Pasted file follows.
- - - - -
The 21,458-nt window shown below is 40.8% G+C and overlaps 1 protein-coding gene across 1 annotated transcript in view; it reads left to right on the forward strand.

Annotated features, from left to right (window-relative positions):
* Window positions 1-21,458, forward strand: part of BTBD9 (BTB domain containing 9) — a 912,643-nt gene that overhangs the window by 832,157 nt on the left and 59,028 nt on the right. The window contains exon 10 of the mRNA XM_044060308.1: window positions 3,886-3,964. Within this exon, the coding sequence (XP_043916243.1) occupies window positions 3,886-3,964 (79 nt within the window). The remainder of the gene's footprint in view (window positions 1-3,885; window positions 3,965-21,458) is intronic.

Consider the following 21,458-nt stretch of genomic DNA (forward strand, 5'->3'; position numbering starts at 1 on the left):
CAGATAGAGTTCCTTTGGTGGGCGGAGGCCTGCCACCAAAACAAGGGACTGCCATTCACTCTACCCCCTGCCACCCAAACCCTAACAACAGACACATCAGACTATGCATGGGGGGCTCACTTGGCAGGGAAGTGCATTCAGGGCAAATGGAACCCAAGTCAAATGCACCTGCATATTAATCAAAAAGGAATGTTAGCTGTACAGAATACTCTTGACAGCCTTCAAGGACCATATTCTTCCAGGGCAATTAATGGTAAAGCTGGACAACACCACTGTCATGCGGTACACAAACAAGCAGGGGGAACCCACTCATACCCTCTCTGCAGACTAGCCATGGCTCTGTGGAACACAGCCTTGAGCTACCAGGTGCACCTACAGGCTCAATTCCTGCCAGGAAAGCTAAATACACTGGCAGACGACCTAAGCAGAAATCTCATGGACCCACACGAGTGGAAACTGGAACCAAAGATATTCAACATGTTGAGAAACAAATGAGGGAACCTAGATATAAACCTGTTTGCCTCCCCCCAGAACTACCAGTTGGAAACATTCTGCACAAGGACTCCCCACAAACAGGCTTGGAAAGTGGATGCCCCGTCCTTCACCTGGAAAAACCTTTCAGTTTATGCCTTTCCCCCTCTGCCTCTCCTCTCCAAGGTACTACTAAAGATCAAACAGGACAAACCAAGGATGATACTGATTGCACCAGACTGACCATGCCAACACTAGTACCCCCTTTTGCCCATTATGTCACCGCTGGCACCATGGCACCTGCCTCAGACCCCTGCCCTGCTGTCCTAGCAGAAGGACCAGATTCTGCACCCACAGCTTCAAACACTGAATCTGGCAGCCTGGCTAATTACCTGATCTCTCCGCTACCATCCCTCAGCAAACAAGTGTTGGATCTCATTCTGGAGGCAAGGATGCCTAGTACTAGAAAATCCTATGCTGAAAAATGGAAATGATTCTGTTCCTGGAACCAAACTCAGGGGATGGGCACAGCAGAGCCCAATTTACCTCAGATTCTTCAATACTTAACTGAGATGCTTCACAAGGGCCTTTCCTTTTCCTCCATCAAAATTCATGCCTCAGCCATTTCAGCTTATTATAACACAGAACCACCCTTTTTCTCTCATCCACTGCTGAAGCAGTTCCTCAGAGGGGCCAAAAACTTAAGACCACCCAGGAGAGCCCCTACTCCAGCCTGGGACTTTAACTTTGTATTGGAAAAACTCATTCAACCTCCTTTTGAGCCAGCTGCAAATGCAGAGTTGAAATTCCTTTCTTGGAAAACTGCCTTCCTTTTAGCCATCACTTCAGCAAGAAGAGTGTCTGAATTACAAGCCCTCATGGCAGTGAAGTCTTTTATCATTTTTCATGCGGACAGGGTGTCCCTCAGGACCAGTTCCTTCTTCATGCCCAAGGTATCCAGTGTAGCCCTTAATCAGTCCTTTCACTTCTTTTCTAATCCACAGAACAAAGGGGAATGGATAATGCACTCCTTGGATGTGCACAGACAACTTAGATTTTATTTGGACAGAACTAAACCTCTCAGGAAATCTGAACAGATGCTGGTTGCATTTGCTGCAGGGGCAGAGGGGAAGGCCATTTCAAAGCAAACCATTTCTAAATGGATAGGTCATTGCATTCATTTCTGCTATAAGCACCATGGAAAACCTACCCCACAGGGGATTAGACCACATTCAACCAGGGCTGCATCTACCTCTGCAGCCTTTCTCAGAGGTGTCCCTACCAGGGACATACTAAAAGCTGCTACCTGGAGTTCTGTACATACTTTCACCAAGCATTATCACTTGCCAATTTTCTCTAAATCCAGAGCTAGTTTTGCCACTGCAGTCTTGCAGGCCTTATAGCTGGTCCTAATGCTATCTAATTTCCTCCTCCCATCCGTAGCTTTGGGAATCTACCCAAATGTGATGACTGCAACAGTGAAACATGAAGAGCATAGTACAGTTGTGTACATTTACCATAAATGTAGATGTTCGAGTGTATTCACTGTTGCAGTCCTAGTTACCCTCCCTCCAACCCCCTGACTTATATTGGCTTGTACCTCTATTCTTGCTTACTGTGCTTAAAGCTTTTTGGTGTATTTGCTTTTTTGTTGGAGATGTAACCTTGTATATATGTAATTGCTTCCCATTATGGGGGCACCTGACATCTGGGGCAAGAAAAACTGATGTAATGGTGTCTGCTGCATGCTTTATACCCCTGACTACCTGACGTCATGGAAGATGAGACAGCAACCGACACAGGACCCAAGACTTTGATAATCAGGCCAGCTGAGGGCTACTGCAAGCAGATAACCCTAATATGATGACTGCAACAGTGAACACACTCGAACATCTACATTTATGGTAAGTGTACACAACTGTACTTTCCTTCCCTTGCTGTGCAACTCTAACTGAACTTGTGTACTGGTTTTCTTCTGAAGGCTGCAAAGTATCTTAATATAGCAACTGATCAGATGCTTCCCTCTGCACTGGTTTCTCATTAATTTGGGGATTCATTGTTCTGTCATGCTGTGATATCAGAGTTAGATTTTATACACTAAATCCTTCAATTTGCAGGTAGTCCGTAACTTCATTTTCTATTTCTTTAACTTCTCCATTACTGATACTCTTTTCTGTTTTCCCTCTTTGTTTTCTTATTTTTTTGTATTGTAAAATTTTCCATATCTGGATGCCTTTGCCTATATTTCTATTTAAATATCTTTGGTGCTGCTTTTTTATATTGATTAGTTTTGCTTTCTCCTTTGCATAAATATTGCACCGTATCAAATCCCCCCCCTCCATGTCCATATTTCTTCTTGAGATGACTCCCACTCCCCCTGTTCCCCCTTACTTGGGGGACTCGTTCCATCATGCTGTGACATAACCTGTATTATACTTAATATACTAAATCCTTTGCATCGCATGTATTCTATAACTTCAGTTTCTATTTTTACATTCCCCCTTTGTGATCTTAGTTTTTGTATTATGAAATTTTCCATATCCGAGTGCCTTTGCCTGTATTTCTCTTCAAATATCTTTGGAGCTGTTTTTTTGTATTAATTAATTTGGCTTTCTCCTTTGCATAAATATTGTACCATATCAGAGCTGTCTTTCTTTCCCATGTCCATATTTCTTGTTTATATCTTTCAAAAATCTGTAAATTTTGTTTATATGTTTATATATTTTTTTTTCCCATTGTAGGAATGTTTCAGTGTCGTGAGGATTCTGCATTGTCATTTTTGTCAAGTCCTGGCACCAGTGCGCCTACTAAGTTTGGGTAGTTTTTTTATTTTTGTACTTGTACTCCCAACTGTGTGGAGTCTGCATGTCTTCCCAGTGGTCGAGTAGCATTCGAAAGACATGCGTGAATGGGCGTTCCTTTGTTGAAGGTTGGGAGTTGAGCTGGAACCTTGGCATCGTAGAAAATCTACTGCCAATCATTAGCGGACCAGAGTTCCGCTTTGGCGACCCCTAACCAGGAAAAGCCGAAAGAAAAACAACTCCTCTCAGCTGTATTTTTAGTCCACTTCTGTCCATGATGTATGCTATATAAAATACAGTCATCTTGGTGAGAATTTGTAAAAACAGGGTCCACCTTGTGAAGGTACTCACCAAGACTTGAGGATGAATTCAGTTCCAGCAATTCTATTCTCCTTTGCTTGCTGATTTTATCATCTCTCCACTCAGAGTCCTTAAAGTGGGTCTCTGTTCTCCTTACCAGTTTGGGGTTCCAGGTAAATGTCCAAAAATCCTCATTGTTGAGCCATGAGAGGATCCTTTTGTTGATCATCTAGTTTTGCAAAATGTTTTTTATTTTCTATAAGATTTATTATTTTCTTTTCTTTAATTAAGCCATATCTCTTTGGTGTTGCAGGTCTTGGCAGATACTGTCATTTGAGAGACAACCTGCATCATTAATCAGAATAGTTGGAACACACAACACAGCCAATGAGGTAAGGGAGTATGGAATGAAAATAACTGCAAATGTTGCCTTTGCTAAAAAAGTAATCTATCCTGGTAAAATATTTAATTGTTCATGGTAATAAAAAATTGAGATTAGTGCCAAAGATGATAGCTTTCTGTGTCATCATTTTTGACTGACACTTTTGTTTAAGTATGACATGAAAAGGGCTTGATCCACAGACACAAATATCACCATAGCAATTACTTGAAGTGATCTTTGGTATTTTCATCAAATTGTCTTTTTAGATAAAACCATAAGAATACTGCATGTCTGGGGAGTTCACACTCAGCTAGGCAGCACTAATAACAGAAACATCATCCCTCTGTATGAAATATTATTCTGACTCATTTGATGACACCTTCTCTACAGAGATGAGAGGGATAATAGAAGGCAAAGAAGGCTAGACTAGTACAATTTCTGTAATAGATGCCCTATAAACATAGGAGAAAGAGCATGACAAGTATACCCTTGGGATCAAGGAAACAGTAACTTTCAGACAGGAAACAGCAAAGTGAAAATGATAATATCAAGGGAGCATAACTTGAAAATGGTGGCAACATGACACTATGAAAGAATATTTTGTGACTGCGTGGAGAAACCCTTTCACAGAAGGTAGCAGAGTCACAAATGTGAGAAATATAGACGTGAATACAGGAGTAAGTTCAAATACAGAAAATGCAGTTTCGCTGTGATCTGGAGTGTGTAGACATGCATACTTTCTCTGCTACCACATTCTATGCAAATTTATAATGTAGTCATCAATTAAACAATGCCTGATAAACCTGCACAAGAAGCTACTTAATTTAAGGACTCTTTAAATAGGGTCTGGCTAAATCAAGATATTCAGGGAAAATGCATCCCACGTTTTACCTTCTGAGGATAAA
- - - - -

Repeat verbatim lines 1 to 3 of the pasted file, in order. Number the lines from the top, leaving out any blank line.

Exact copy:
The 21,458-nt window shown below is 40.8% G+C and overlaps 1 protein-coding gene across 1 annotated transcript in view; it reads left to right on the forward strand.

Annotated features, from left to right (window-relative positions):
* Window positions 1-21,458, forward strand: part of BTBD9 (BTB domain containing 9) — a 912,643-nt gene that overhangs the window by 832,157 nt on the left and 59,028 nt on the right. The window contains exon 10 of the mRNA XM_044060308.1: window positions 3,886-3,964. Within this exon, the coding sequence (XP_043916243.1) occupies window positions 3,886-3,964 (79 nt within the window). The remainder of the gene's footprint in view (window positions 1-3,885; window positions 3,965-21,458) is intronic.